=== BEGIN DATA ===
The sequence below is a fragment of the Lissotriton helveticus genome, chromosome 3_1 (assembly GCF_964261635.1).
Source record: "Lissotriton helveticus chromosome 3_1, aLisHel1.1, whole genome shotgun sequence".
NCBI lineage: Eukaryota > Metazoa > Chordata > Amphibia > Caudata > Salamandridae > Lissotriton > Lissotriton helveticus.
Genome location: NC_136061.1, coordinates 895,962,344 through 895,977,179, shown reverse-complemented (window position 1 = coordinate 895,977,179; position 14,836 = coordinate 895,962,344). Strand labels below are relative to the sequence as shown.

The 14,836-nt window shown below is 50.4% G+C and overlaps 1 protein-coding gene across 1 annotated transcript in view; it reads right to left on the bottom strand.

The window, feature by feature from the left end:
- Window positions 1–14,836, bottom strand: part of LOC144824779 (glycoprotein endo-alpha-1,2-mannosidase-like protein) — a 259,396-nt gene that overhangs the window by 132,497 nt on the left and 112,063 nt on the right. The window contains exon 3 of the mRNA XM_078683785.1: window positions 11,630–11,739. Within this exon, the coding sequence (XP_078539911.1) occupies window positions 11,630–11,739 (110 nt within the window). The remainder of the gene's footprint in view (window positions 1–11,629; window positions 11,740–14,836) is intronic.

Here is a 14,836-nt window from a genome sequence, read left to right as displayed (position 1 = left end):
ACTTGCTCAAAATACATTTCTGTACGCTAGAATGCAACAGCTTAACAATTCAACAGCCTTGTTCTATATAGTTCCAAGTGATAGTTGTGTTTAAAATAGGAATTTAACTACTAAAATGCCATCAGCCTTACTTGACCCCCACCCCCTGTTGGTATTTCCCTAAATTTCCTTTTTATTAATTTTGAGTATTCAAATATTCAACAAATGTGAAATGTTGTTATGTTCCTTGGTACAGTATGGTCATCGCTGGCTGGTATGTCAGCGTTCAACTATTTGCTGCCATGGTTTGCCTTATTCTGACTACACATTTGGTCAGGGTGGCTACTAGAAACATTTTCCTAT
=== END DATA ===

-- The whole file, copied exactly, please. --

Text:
The sequence below is a fragment of the Lissotriton helveticus genome, chromosome 3_1 (assembly GCF_964261635.1).
Source record: "Lissotriton helveticus chromosome 3_1, aLisHel1.1, whole genome shotgun sequence".
NCBI lineage: Eukaryota > Metazoa > Chordata > Amphibia > Caudata > Salamandridae > Lissotriton > Lissotriton helveticus.
Genome location: NC_136061.1, coordinates 895,962,344 through 895,977,179, shown reverse-complemented (window position 1 = coordinate 895,977,179; position 14,836 = coordinate 895,962,344). Strand labels below are relative to the sequence as shown.

The 14,836-nt window shown below is 50.4% G+C and overlaps 1 protein-coding gene across 1 annotated transcript in view; it reads right to left on the bottom strand.

The window, feature by feature from the left end:
- Window positions 1–14,836, bottom strand: part of LOC144824779 (glycoprotein endo-alpha-1,2-mannosidase-like protein) — a 259,396-nt gene that overhangs the window by 132,497 nt on the left and 112,063 nt on the right. The window contains exon 3 of the mRNA XM_078683785.1: window positions 11,630–11,739. Within this exon, the coding sequence (XP_078539911.1) occupies window positions 11,630–11,739 (110 nt within the window). The remainder of the gene's footprint in view (window positions 1–11,629; window positions 11,740–14,836) is intronic.

Here is a 14,836-nt window from a genome sequence, read left to right as displayed (position 1 = left end):
ACTTGCTCAAAATACATTTCTGTACGCTAGAATGCAACAGCTTAACAATTCAACAGCCTTGTTCTATATAGTTCCAAGTGATAGTTGTGTTTAAAATAGGAATTTAACTACTAAAATGCCATCAGCCTTACTTGACCCCCACCCCCTGTTGGTATTTCCCTAAATTTCCTTTTTATTAATTTTGAGTATTCAAATATTCAACAAATGTGAAATGTTGTTATGTTCCTTGGTACAGTATGGTCATCGCTGGCTGGTATGTCAGCGTTCAACTATTTGCTGCCATGGTTTGCCTTATTCTGACTACACATTTGGTCAGGGTGGCTACTAGAAACATTTTCCTAT